I. Pérez1, M. San-Martín1, R. López2, C. Hadfield1, J.F. San-Juan1, M.A. Hernández-Verón1, J.A. Ezquerro1, E. Mirpuri2

1University of La Rioja (SPAIN)
2Center for Biomedical Research of La Rioja (SPAIN)
The University of La Rioja (Spain) is immersed in an internationalization strategy, one of the most visible results of which will be bilingual education. Degrees to be offered in a second language, English in this case, have to be carefully selected according to several constraints which are full of uncertainties. One of the main issues to be analysed concerns the effect of the non-native language usage on students’ results. A study has been conducted in order to gain some insight into this subject.

Five different degrees of non-linguistic nature have been chosen, so as to analyse the effect of the language on students not specialised in studying linguistic subjects. In particular, Degrees in Mathematics, Computer Science, Industrial Engineering, Business Administration, and Nursing have participated in the study, adding up to 238 students of five first-course subjects in the fields of Mathematics, Computer Science and Programming.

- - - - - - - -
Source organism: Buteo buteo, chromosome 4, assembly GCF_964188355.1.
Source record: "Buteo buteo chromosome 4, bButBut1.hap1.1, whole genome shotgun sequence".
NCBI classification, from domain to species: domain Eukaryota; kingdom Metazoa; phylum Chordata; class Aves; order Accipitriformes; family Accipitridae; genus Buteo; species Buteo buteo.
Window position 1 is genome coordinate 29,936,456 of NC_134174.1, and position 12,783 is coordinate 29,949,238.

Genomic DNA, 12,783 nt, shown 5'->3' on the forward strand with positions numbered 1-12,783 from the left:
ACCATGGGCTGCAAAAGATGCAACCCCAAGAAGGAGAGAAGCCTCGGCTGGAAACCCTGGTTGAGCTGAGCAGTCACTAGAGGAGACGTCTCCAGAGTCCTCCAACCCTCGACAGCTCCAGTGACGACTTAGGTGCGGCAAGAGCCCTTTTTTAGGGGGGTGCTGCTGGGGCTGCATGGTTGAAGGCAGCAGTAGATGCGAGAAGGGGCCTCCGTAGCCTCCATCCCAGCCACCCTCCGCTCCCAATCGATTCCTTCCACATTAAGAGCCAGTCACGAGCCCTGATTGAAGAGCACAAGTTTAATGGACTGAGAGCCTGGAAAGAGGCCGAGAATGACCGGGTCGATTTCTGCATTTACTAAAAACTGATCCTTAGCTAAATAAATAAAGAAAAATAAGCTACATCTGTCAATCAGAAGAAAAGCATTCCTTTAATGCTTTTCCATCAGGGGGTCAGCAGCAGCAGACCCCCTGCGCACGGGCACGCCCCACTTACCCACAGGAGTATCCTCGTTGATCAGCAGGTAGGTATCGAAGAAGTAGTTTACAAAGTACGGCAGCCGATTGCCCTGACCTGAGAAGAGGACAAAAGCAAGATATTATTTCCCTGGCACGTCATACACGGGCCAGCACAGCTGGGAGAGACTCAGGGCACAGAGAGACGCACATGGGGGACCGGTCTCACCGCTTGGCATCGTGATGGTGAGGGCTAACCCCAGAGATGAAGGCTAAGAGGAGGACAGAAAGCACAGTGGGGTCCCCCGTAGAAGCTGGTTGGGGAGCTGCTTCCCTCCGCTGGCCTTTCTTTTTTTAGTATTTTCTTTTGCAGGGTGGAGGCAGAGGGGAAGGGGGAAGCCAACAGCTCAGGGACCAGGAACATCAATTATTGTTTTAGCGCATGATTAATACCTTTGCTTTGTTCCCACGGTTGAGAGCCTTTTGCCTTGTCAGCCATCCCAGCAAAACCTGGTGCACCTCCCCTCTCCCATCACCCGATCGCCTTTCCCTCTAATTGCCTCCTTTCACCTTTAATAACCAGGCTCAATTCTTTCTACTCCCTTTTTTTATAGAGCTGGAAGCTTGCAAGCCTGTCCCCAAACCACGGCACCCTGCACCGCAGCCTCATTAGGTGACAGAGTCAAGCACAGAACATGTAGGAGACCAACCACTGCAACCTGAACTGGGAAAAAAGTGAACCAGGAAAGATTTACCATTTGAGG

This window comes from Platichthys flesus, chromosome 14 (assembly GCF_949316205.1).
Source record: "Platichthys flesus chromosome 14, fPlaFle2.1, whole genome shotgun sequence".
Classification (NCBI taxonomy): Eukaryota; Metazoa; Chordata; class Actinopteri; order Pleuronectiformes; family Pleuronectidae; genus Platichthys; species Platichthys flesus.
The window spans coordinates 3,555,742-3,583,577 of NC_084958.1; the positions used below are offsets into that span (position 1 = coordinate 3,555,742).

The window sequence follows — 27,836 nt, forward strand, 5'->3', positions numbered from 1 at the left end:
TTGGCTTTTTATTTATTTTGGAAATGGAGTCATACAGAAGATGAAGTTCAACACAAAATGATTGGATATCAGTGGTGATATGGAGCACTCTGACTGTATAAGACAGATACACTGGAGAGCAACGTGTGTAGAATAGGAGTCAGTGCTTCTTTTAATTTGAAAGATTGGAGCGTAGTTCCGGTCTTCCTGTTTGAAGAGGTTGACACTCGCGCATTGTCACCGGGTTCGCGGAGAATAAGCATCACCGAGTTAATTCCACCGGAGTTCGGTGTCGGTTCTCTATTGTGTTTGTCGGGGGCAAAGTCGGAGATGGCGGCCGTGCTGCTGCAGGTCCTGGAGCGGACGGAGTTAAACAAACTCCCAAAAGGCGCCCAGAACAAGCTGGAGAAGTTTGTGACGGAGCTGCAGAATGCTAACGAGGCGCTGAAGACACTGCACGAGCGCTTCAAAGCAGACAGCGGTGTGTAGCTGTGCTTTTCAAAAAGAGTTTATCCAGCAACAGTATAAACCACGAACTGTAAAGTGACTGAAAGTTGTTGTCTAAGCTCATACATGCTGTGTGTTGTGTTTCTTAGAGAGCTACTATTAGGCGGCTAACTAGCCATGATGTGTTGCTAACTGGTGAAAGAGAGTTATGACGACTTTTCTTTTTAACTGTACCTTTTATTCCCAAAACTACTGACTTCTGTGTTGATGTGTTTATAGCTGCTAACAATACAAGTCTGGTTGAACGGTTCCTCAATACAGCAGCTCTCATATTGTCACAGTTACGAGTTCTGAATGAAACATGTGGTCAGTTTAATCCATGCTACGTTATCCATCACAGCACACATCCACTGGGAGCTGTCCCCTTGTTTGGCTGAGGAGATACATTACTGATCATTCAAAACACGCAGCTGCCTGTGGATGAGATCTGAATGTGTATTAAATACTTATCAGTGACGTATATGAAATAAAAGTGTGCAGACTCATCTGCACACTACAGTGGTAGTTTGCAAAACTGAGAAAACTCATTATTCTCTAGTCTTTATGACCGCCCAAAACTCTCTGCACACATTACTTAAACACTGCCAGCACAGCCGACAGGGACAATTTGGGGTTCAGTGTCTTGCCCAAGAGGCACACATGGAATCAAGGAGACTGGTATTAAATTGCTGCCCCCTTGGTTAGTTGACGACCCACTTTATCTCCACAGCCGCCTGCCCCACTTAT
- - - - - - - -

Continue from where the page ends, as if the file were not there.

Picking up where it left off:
During the first weeks of the course, students took both an English test, intended to find out their level, and a questionnaire, designed to collect some information about their academic situation, knowledge and habitual practice of English, and attitude towards bilingual education. Later, a small part of the subject was taught in English, and finally evaluated together with the part taught in the native language, Spanish in this case.

A complete statistical study from collected data has been performed, offering some conclusions concerning differences in results for both parts of the subject, the English and the Spanish, and their relation to the students’ context, collected through both the English test and the questionnaire.

Results of the study show that 44% of the students would decide to enrol on the English version of the degree if it is offered. On average, the marks are 10% lower for the part of the subject taught in English, although the difference is smaller for those 44% who declare their intention to enrol on the English degree. On average, albeit with little homogeneity, students who pass the Spanish part get a mark 2% under the pass mark in English. Significant evidence has been found that frequent use of English can help students who pass the Spanish part to improve the mark of the English part, although it has no effect on the difference of marks between both parts for all the students, including the ones who fail the Spanish part.